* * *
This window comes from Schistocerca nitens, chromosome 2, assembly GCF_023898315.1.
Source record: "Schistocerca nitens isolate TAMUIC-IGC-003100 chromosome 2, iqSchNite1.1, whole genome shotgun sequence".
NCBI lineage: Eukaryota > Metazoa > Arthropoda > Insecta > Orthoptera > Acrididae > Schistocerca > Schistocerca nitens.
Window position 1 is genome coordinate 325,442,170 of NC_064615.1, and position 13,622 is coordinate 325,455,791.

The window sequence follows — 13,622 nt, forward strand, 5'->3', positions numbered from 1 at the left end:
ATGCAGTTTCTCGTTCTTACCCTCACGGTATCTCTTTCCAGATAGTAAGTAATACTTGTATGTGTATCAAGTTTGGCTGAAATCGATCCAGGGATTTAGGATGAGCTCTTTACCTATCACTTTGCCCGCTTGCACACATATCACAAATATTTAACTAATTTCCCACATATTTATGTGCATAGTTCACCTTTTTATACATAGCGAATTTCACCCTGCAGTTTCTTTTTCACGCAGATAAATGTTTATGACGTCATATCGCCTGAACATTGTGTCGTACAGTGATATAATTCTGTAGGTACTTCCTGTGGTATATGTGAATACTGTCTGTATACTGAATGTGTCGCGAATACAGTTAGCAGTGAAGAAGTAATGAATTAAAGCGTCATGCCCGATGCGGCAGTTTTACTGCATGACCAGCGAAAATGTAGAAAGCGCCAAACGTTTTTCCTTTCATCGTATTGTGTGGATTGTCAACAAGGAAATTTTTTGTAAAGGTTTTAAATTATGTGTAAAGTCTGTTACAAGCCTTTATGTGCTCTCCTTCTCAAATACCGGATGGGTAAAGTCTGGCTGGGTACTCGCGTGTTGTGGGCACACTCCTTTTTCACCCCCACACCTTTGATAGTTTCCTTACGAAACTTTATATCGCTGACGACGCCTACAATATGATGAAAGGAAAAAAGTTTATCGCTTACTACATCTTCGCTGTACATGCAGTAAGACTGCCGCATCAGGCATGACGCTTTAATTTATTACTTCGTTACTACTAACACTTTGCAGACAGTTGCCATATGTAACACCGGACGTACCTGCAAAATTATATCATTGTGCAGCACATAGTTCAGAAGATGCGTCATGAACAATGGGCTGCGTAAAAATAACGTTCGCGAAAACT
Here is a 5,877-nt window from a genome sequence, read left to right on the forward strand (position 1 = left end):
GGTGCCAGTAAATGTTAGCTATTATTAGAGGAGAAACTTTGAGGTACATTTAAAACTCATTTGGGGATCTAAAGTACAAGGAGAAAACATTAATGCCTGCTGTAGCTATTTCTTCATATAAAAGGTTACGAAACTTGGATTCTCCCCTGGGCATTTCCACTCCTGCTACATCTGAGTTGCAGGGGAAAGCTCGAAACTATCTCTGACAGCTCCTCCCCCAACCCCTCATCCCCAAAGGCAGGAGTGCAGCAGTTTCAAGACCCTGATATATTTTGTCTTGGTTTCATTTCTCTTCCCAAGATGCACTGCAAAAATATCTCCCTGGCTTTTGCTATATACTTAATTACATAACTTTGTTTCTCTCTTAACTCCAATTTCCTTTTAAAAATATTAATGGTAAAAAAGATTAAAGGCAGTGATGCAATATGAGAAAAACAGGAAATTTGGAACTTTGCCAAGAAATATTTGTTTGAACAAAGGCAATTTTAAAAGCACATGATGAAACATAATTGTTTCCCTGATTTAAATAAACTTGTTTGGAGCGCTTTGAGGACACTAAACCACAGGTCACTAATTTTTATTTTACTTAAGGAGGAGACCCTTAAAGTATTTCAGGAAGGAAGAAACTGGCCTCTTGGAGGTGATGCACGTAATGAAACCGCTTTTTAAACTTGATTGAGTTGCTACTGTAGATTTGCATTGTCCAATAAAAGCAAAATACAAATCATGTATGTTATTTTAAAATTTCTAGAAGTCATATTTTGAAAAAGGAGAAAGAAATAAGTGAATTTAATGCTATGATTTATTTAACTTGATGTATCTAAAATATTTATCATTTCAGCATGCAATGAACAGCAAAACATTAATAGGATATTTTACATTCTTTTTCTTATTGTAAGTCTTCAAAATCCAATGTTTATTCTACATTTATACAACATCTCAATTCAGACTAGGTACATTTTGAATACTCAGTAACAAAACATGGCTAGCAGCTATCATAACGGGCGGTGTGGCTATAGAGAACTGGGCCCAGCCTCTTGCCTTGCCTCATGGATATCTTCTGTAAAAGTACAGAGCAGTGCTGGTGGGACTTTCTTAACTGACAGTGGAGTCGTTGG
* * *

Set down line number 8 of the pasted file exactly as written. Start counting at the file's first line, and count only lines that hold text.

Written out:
GGTGCCAGTAAATGTTAGCTATTATTAGAGGAGAAACTTTGAGGTACATTTAAAACTCATTTGGGGATCTAAAGTACAAGGAGAAAACATTAATGCCTGCTGTAGCTATTTCTTCATATAAAAGGTTACGAAACTTGGATTCTCCCCTGGGCATTTCCACTCCTGCTACATCTGAGTTGCAGGGGAAAGCTCGAAACTATCTCTGACAGCTCCTCCCCCAACCCCTCATCCCCAAAGGCAGGAGTGCAGCAGTTTCAAGACCCTGATATATTTTGTCTTGGTTTCATTTCTCTTCCCAAGATGCACTGCAAAAATATCTCCCTGGCTTTTGCTATATACTTAATTACATAACTTTGTTTCTCTCTTAACTCCAATTTCCTTTTAAAAATATTAATGGTAAAAAAGATTAAAGGCAGTGATGCAATATGAGAAAAACAGGAAATTTGGAACTTTGCCAAGAAATATTTGTTTGAACAAAGGCAATTTTAAAAGCACATGATGAAACATAATTGTTTCCCTGATTTAAATAAACTTGTTTGGAGCGCTTTGAGGACACTAAACCACAGGTCACTAATTTTTATTTTACTTAAGGAGGAGACCCTTAAAGTATTTCAGGAAGGAAGAAACTGGCCTCTTGGAGGTGATGCACGTAATGAAACCGCTTTTTAAACTTGATTGAGTTGCTACTGTAGATTTGCATTGTCCAATAAAAGCAAAATACAAATCATGTATGTTATTTTAAAATTTCTAGAAGTCATATTTTGAAAAAGGAGAAAGAAATAAGTGAATTTAATGCTATGATTTATTTAACTTGATGTATCTAAAATATTTATCATTTCAGCATGCAATGAACAGCAAAACATTAATAGGATATTTTACATTCTTTTTCTTATTGTAAGTCTTCAAAATCCAATGTTTATTCTACATTTATACAACATCTCAATTCAGACTAGGTACATTTTGAATACTCAGTAACAAAACATGGCTAGCAGCTATCATAACGGGCGGTGTGGCTATAGAGAACTGGGCCCAGCCTCTTGCCTTGCCTCATGGATATCTTCTGTAAAAGTACAGAGCAGTGCTGGTGGGACTTTCTTAACTGACAGTGGAGTCGTTGG